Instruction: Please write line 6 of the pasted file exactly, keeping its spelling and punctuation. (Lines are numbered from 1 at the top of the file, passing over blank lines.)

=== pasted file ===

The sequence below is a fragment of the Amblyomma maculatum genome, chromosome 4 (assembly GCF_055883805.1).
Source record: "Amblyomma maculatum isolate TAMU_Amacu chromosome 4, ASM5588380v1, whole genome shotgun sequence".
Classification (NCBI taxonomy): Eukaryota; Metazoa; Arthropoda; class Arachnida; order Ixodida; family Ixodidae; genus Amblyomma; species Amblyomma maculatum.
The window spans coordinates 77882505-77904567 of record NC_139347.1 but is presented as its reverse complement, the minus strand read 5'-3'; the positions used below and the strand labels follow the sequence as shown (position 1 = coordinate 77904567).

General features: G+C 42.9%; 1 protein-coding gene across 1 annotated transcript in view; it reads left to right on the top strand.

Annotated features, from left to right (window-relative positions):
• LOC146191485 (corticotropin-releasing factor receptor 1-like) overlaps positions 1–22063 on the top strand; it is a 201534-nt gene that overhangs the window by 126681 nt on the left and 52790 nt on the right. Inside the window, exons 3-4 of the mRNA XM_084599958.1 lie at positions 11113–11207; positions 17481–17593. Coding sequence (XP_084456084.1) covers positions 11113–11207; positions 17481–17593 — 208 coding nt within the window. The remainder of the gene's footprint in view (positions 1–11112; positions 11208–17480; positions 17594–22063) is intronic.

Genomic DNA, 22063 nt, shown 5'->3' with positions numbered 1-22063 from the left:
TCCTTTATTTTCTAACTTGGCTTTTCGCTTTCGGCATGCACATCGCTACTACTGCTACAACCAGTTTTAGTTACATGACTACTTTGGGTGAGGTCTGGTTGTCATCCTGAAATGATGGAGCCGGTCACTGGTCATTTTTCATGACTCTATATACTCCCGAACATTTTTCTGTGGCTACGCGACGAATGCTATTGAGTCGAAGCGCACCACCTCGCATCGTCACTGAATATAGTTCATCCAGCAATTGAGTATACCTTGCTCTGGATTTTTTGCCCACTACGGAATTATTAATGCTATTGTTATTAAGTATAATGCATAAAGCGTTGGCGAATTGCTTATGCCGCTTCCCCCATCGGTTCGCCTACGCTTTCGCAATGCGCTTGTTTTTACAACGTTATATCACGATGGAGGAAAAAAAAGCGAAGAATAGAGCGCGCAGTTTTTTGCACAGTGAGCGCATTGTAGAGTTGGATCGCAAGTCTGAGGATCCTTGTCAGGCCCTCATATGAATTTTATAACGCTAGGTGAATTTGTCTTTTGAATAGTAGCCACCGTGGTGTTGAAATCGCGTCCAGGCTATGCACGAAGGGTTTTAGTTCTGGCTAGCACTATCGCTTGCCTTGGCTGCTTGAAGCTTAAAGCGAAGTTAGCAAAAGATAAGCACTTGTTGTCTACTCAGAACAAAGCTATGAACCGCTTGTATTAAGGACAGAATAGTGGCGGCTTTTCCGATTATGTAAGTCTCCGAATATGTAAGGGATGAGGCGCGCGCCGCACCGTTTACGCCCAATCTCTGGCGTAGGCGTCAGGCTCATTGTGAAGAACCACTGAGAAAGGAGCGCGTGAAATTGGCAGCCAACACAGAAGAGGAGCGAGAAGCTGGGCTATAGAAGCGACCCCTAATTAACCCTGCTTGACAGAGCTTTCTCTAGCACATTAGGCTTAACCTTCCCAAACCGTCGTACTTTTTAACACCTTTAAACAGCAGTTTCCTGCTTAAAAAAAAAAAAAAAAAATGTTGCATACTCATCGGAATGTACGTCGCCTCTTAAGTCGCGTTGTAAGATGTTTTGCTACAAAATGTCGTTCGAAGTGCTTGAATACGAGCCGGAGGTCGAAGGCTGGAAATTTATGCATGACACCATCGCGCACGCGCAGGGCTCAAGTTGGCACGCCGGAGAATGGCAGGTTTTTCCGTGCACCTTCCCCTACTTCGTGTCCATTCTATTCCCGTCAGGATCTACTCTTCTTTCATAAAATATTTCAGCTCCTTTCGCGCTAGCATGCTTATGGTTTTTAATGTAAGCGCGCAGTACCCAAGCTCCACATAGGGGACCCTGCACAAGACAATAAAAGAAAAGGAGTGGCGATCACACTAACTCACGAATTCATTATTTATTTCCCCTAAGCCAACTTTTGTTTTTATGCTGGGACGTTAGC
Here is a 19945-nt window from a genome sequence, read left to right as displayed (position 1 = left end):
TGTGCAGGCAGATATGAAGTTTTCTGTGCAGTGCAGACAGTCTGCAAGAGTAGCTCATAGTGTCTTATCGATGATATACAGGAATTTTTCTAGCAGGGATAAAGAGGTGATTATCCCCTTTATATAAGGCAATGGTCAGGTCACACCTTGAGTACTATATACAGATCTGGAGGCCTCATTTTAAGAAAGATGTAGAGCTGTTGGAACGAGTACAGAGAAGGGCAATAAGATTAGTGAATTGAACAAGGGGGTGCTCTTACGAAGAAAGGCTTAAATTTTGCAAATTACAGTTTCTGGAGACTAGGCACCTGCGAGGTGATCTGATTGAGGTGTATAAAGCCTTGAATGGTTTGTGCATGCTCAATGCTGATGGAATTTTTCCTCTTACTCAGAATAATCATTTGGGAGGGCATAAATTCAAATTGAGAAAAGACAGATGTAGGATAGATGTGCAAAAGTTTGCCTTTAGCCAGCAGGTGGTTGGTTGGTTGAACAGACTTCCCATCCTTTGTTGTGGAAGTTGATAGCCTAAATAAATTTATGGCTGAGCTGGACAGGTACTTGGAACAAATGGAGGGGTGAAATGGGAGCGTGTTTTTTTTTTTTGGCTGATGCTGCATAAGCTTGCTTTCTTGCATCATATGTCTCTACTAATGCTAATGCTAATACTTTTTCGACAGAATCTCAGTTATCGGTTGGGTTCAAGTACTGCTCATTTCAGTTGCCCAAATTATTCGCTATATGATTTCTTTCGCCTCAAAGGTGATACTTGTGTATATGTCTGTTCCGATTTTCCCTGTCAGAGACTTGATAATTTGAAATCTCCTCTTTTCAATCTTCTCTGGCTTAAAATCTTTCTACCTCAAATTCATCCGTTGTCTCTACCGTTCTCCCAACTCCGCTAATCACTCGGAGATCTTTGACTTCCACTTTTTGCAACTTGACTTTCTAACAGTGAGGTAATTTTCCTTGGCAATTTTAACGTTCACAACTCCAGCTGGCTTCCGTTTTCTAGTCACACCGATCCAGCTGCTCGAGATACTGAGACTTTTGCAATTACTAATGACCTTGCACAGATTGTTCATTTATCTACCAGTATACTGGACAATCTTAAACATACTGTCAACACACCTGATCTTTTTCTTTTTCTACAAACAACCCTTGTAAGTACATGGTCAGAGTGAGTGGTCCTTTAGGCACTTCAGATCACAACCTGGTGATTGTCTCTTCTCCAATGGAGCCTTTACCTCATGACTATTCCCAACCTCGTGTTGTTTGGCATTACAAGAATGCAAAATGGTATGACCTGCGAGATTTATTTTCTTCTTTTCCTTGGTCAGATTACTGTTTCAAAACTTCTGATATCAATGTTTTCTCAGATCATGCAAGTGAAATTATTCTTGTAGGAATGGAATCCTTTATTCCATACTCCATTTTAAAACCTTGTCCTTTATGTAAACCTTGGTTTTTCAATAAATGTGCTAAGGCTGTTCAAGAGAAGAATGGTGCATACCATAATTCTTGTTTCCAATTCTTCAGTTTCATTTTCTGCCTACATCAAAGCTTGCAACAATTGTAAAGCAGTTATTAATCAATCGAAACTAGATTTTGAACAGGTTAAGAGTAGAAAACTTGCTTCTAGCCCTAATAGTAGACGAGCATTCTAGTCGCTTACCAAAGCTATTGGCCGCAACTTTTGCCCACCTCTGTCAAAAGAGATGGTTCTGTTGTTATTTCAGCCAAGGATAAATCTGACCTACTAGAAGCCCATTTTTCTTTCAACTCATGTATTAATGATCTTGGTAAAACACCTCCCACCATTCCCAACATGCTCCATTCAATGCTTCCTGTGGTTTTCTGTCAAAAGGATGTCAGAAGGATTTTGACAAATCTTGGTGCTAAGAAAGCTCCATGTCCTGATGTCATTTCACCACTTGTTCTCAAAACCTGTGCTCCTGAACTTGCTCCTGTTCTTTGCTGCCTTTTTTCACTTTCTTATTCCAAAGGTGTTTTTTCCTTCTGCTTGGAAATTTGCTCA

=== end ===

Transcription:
Annotated features, from left to right (window-relative positions):